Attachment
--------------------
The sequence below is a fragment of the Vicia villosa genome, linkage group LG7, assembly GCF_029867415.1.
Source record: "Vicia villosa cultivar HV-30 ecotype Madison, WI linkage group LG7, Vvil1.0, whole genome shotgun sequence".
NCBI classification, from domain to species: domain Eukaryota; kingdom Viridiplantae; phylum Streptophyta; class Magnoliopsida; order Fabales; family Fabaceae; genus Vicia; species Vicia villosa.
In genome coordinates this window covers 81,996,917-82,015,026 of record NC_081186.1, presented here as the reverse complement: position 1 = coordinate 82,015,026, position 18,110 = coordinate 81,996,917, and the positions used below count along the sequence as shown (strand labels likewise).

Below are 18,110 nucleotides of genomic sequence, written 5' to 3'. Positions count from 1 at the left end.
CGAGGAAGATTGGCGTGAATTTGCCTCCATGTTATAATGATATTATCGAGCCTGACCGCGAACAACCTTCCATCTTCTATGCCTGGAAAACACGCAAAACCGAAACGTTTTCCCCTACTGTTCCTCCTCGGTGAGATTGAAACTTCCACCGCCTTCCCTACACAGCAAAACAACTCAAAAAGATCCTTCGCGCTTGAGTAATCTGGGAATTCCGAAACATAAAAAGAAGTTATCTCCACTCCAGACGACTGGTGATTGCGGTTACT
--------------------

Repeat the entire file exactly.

The sequence below is a fragment of the Vicia villosa genome, linkage group LG7, assembly GCF_029867415.1.
Source record: "Vicia villosa cultivar HV-30 ecotype Madison, WI linkage group LG7, Vvil1.0, whole genome shotgun sequence".
NCBI classification, from domain to species: domain Eukaryota; kingdom Viridiplantae; phylum Streptophyta; class Magnoliopsida; order Fabales; family Fabaceae; genus Vicia; species Vicia villosa.
In genome coordinates this window covers 81,996,917-82,015,026 of record NC_081186.1, presented here as the reverse complement: position 1 = coordinate 82,015,026, position 18,110 = coordinate 81,996,917, and the positions used below count along the sequence as shown (strand labels likewise).

Below are 18,110 nucleotides of genomic sequence, written 5' to 3'. Positions count from 1 at the left end.
CGAGGAAGATTGGCGTGAATTTGCCTCCATGTTATAATGATATTATCGAGCCTGACCGCGAACAACCTTCCATCTTCTATGCCTGGAAAACACGCAAAACCGAAACGTTTTCCCCTACTGTTCCTCCTCGGTGAGATTGAAACTTCCACCGCCTTCCCTACACAGCAAAACAACTCAAAAAGATCCTTCGCGCTTGAGTAATCTGGGAATTCCGAAACATAAAAAGAAGTTATCTCCACTCCAGACGACTGGTGATTGCGGTTACT